A new Stanford University study alleges that North Korea can make more base ingredients for nuclear bombs than experts previously thought. This finding follows close on the heels of North Korea’s successful test of a submarine-launched ballistic missile off its eastern coast last month. Nicknamed the “impossible state” by policy experts, North Korea remains as isolationist and provocative as ever. Yet there is increasing chatter in the Washington Beltway about the possibility of offering the North Korean regime an “end-of-war declaration” without preconditions. This would be a mistake.
South Korean President Moon Jae-in’s term will end in March, after which he cannot run again. Moon wants to leave a legacy of advancing peace between the North and South—something that, despite two historic summits with President Donald Trump and Kim Jong Un, he has not made progress on. Now South Korean diplomats are pressing the United States to get on board with an end-of-war declaration. Activists and libertarian-minded experts are now seizing the opportunity to advocate for this declaration, or even a peace agreement.
Such efforts to formalize an end to the Korean War might appear harmless. After all, the United States has not actively engaged in military conflict with North Korea since signing the Korean Armistice Agreement on July 27, 1953. An end-of-war declaration would not change the situation on the ground, at least not immediately. But American officials remain nervous about the unintended consequences that could result from such a declaration, and for good reason.
Victor Cha, senior vice president and Korea chair at the Center for Strategic and International Studies, notes, “For there to be a peace declaration there has to be peaceful intentions with all parties involved. Although Seoul and Washington may fit this criterion, that’s not clearly the case with Pyongyang with their constant testing.” Indeed, Kim Jong Un shows no inclination to commit to peace.
The regime is advancing its nuclear weapons program while Kim issues veiled threats. North Korea’s horrific human rights abuses are ongoing, and the emerging details about the regime’s brutal abuses against Christians are egregious. Now—due partially to the leaders’ isolation, paranoia, and hostility to the outside world—the regime is telling the North Korean people to prepare for food shortages until 2025. Supporters of an end-of-war declaration say that America needs to offer the declaration to get Kim to the negotiating table. Yet, this declaration is a reward that North Korea is not asking for and does not deserve.
Representative Brad Sherman (D-Calif.) goes a step further with his recent introduction of the Peace on the Korean Peninsula Act (H.R. 3446) in the US House of Representatives. The bill calls for a “binding peace agreement constituting a formal and final end to the state of war between North Korea, South Korea, and the United States.” This effort is premature. A formal peace agreement should come only after all involved parties affirm peaceful intent. Without proof that the North Korean regime is interested in respecting human rights or is serious about denuclearization, any end-of-war declaration or peace agreement will fail to serve US interests.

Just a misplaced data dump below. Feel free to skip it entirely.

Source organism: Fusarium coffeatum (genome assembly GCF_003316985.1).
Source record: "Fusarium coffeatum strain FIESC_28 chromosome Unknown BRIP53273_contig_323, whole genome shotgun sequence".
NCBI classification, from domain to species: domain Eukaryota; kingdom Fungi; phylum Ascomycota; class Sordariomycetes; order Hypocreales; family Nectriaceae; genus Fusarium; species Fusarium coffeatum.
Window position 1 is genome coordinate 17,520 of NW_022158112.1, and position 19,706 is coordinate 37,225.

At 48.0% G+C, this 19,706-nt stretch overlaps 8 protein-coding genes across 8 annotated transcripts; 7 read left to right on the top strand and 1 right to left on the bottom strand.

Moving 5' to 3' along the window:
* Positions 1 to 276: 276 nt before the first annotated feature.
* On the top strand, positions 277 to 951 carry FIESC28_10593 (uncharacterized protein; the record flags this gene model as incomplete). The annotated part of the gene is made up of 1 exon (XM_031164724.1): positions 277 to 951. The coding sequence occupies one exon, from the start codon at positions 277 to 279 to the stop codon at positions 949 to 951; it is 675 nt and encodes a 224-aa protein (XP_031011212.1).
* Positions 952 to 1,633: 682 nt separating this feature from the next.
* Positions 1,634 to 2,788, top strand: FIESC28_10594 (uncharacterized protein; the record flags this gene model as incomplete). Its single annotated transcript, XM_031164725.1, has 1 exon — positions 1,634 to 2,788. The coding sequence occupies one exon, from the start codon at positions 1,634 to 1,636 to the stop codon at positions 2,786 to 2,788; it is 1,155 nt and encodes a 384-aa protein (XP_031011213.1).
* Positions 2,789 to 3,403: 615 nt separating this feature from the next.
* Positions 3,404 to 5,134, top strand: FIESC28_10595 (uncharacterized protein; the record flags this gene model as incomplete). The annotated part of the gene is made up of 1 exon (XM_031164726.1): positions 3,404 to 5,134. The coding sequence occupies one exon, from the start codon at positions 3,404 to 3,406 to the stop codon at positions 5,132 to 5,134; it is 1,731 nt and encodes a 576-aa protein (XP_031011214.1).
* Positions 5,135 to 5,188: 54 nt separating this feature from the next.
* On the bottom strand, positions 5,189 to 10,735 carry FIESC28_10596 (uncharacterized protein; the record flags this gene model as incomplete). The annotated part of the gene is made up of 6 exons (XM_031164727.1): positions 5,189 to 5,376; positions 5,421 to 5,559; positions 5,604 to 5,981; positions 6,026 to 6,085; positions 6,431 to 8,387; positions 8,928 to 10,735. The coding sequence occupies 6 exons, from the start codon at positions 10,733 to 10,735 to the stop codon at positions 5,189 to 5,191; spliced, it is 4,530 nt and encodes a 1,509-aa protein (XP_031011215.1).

In contrast to a peace agreement, an end-of-war declaration is merely symbolic and does not constitute a formal peace treaty. However, there could still be significant consequences for promoting this symbolism. North Korea is likely to use a declaration in its propaganda messaging, accusing the United States of hostile intentions for keeping troops in South Korea after the war’s end. Kim Jong Un already routinely accuses the United States of “hostile acts.” An end-of-war declaration would bolster this propaganda. The will of the American people to keep troops in South Korea could also diminish following such a declaration. These developments would leave the Korean Peninsula less secure than before.
Unsurprisingly, a bill like Rep. Sherman’s would catch on with some members of Congress. The supposed goal to “end forever wars” remains a popular and powerful sentiment in American culture. But good messaging and optics don’t always equal good policy, especially when dealing with the long-standing rogue leadership of North Korea. The Biden administration should have learned from its hasty withdrawal of American troops from Afghanistan that it’s dangerous to rush major foreign policy decisions with unnecessary deadlines that were set purely for the sake of optics.
No matter how much South Korean President Moon wants the United States to agree to an end-of-war declaration, it’s not the job of American leaders to fulfill Moon’s dreams for his political legacy. Their job is to protect the American people and advance US interests abroad. For now, America’s interest is best served by maintaining a position of strength rather than rewarding North Korea’s bad behavior.